Benjamin DUCKE, Germany | Ann DEGRAEVE, Belgium | May 30, 2018 | 10 am

Armed conflicts and natural disasters continue to endanger our shared cultural heritage. In 2018, climate change and population pressure are bound to make their impacts felt more strongly than ever. At the same time, armed conflicts in volatile regions such as Yemen and Syria threaten to destroy the built heritage of entire geographic regions. In 2017, CHNT featured a round table discussion on the latter topic and this year we would like to extend on it with a dedicated session.

As a profession and as a passion, Archaeology has to muster its resources to lessen the effects of catastrophic events on sites and monuments, and digital technology will play a key role in these efforts.

Granted, digital models are no adequate replacements for their real-world counterparts, and there is no compensation for the loss of ancient wonders such as the Temple of Bel in Palmyra.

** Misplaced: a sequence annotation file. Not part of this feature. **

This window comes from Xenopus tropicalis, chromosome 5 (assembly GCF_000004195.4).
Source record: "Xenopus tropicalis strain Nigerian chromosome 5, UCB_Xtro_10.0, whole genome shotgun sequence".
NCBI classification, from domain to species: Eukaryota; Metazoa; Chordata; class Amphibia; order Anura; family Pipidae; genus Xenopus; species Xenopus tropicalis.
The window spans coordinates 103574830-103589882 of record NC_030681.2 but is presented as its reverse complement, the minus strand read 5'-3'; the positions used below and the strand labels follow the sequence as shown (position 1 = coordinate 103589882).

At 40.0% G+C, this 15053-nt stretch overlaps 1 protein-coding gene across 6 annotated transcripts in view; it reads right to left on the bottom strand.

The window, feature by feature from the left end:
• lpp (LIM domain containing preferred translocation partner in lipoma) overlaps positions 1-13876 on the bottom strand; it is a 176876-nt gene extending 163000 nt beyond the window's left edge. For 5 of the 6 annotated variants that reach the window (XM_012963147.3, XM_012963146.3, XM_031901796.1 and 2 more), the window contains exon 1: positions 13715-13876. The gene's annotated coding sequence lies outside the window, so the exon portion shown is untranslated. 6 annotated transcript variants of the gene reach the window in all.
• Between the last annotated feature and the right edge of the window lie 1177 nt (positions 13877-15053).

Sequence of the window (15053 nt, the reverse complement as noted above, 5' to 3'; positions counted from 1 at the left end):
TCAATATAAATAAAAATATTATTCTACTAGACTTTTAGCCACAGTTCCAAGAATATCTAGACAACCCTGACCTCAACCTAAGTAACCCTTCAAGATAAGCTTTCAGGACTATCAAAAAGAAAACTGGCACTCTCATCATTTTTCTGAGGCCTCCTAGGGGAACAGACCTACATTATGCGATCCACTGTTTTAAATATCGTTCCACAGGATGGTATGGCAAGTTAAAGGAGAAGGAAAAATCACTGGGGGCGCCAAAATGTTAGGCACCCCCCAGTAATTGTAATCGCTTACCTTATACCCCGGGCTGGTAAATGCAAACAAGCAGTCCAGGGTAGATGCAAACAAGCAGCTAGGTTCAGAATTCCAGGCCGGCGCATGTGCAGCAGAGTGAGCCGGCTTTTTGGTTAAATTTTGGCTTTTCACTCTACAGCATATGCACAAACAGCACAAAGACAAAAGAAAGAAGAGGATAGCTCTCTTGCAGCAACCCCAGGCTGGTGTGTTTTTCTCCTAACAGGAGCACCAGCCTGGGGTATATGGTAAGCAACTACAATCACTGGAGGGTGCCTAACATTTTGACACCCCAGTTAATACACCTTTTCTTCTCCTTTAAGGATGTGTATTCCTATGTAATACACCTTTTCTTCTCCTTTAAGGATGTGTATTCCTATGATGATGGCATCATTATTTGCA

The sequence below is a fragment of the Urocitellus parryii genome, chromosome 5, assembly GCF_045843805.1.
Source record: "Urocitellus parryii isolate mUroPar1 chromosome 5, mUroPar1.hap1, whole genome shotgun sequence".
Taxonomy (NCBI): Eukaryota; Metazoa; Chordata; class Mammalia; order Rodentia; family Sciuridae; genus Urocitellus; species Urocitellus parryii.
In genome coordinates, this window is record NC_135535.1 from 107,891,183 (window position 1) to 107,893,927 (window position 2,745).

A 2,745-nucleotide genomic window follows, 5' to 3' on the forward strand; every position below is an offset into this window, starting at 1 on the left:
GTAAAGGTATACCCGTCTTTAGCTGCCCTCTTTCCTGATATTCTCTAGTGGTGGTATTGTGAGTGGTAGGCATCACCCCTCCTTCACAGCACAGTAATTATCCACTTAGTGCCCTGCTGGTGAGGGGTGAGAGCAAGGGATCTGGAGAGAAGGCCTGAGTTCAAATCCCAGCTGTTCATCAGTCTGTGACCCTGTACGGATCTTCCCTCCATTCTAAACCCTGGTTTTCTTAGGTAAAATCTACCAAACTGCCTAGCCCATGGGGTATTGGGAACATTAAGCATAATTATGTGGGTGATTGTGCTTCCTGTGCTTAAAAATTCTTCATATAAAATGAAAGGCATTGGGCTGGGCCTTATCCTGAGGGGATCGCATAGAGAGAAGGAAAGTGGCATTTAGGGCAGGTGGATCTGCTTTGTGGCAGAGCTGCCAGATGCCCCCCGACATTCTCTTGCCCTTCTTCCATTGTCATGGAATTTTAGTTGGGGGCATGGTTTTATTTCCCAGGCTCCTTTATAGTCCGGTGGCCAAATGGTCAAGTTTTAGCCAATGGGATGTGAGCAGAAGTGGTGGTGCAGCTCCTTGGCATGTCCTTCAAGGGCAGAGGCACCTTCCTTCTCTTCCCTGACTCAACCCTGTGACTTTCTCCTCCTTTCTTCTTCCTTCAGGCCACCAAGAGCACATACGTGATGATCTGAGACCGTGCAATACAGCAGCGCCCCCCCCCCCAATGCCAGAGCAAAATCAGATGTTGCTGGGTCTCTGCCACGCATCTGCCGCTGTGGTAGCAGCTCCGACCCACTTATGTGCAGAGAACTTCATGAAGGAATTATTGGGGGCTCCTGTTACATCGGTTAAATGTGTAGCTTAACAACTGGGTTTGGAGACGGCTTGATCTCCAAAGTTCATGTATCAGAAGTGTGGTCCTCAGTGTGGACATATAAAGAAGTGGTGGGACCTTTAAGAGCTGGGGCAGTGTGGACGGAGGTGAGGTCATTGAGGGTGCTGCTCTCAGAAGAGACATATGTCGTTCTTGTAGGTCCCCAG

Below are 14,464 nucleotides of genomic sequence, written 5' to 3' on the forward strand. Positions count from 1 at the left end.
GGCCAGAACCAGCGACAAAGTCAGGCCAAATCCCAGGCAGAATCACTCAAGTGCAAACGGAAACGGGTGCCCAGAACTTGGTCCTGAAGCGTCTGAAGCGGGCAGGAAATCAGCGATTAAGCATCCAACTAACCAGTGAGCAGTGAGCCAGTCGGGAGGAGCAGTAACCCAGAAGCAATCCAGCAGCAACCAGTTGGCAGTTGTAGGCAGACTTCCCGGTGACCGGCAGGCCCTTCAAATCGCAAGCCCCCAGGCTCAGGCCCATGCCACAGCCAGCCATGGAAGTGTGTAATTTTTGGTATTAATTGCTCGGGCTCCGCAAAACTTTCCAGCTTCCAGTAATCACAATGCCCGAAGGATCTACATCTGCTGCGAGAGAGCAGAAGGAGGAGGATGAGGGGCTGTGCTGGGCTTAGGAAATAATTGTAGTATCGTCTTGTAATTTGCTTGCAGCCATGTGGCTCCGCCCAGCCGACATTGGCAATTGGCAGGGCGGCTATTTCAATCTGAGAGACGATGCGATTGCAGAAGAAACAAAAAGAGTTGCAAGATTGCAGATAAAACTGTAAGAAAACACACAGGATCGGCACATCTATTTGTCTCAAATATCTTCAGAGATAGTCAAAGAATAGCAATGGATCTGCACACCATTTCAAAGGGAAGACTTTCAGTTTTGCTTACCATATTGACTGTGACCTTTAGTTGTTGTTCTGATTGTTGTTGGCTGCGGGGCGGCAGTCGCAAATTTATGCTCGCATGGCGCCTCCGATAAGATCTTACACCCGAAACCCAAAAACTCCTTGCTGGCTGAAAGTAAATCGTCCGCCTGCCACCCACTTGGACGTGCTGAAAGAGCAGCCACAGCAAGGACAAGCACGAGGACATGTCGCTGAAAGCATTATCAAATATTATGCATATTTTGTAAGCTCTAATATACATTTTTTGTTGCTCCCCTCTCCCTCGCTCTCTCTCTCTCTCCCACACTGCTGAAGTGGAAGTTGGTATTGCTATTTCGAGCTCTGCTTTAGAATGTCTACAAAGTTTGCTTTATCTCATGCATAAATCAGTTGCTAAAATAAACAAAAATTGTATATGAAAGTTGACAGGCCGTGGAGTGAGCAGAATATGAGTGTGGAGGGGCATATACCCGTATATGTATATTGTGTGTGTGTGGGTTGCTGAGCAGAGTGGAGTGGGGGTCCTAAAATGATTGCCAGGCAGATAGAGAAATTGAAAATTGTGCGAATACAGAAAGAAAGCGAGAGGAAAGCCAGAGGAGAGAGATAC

But current technology provides us with the tools to survey, document and model cultural heritage with more detail and realism than ever before. And more than that, the community of people using these new tools will, no doubt, come up with clever and creative ways of making the most of them.

The history of archaeology is, after all, a history of creative thought, passionate commitment and a do-it-yourself attitude in the face of meagre resources and tough environments.

It is in this spirit that we wish to invite you to join our session on “Archaeology and Cultural Heritage in Conflict Areas”, a topic that we have extended to include the effects of climate change and environmental disasters.

Find out more here:
https://www.chnt.at/archaeology-and-cultural-heritage-in-conflict-areas/

The UNESCO World Heritage Site of Palmyra, Syria has recently seen a string of destructive event. (© B. Ducke)

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